Evaluating the "Bang for the Buck" of Colleges: An Experimental Information Intervention Based on College Scorecard
*Names in bold indicate Presenter
Students were asked to rank two short lists of colleges, including public and private four-years and community college/public four-year combinations, from “best” to “worst” investment from the perspective of two high achieving, low income students. Students were randomly assigned to receive either “basic” information (college location and sector) or “basic” information and “college scorecard” information (net price for a low income student, average graduation rates, average mid-career salary). I compare students’ rankings to an “ideal” ranking constructed using a simple human capital model using Kendall's tau.
In both tasks, students with college scorecard information were significantly more accurate than students with basic information (Task 1, F(1,316) = 84.909, p < 0.001, ω2 = 0.2066; Task 2, F(1,316) = 56.235, p < 0.001, ω2 = 0.1473). Without scorecard information, students’ rankings showed either no relationship to the ideal ranking (Task 1, or considerable disagreement with it (Task 2, ). This provides causal evidence that college scorecard information improves students’ ability to rank colleges based on their “bang for the buck”. I find no significant effect of school attended (lower or higher income) on ranking accuracy. This suggests that the effect of scorecard information is not moderated by school environment or, given the large differences in ACT scores between the schools, students’ academic ability.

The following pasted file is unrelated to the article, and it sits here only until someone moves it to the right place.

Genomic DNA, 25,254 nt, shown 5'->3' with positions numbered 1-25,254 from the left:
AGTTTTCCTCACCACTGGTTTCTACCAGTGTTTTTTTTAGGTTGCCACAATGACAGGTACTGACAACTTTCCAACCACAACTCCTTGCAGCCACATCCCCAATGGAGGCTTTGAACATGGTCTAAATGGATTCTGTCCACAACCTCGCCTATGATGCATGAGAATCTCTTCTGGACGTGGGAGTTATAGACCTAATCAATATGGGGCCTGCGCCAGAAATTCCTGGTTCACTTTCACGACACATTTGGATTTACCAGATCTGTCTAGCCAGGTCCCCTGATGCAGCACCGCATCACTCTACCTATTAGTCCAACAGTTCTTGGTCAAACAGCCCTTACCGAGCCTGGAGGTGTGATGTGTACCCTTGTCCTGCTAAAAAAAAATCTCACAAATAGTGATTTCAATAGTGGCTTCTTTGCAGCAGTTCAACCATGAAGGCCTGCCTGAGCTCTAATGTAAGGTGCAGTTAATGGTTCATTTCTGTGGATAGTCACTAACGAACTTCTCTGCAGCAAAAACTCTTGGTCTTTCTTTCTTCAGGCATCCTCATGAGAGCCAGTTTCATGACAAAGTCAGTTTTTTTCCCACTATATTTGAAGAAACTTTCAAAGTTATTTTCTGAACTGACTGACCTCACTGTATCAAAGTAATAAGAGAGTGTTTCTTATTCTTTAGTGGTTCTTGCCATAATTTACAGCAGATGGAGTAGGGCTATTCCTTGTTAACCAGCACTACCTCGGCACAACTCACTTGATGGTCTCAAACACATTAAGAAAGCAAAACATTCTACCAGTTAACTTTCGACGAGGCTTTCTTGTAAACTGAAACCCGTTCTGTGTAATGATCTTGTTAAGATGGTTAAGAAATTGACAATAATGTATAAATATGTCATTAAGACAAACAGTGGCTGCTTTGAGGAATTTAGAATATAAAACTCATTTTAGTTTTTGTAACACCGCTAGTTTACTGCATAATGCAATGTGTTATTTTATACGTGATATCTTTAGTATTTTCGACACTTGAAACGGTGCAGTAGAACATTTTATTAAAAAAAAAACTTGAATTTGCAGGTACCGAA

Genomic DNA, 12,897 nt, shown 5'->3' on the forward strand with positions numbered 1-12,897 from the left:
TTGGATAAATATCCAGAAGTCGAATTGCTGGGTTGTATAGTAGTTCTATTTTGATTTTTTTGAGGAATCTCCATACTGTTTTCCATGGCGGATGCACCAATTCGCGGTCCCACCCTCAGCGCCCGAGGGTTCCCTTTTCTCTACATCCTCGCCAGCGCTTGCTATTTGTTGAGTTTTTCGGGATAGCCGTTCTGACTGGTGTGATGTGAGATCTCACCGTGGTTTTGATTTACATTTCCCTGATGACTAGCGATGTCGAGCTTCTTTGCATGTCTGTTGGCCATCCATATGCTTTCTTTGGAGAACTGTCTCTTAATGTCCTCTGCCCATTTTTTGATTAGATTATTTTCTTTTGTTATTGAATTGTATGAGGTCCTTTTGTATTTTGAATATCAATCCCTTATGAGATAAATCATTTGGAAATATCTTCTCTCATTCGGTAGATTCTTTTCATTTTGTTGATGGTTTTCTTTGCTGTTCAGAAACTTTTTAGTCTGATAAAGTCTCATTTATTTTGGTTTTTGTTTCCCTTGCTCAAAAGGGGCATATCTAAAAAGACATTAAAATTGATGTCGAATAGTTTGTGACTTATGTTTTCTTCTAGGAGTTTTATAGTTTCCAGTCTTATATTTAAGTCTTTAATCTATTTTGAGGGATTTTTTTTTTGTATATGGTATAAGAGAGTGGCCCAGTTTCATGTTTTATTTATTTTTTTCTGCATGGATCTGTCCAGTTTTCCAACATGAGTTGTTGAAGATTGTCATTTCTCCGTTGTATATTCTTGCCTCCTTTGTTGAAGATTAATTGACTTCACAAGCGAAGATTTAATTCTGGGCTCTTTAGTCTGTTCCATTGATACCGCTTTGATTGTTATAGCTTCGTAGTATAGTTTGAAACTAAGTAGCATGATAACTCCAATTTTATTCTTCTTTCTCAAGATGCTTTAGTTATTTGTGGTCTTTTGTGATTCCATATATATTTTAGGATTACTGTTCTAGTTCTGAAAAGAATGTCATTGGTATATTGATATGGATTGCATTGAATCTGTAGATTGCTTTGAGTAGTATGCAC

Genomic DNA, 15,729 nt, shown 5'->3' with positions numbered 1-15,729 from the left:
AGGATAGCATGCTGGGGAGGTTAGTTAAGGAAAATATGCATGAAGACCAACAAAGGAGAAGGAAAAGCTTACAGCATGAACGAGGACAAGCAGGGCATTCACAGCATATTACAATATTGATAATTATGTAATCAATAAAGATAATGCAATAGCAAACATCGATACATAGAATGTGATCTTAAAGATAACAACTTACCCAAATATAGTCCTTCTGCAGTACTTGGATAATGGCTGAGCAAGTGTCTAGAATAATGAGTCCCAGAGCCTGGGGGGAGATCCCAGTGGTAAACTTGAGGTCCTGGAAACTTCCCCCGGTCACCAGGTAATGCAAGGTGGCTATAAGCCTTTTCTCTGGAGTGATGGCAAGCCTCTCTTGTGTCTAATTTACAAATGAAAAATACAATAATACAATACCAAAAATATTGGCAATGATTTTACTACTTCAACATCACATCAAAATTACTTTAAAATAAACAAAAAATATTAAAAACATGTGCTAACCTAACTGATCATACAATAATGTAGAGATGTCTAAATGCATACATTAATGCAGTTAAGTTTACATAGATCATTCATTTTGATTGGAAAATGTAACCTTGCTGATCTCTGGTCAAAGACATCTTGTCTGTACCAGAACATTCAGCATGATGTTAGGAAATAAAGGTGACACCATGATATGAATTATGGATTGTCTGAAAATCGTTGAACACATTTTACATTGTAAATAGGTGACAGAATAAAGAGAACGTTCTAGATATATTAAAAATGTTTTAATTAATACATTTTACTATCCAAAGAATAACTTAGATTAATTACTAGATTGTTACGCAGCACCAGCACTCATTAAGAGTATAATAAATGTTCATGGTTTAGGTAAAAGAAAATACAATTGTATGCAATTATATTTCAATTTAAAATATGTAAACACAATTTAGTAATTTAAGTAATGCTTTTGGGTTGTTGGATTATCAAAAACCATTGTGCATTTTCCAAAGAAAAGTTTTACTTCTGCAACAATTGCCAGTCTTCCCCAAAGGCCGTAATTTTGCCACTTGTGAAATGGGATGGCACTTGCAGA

I also investigate the effect of task difficulty on the impact of scorecard information. Hoxby and Avery (2012) identified the puzzle of high-achieving low-income students failing to apply to highly selective private colleges where tuition subsidies can mean very low costs of attendance. Not only are they often cheaper, highly selective private schools average graduation rates are usually higher than those of the public four-years to which high-achieving low-income students frequently apply. Thus they offer “more for less” and are an obviously better investment. It was obvious to students in this study: 76 percent of students with scorecard information ranked a “more for less” private college #1 while 15 percent of students without that information did so.
But this is an unusual choice situation. Students will generally need to trade off net price, graduation rates, and average salary to correctly rank a college. This is a harder task, even harder if community college transfer rates must also be considered. I find evidence that, when such tradeoffs are required, college scorecard information has less impact on ranking accuracy. This evidence is not causal, but nonetheless raises questions about how much the average student will benefit from college scorecard information.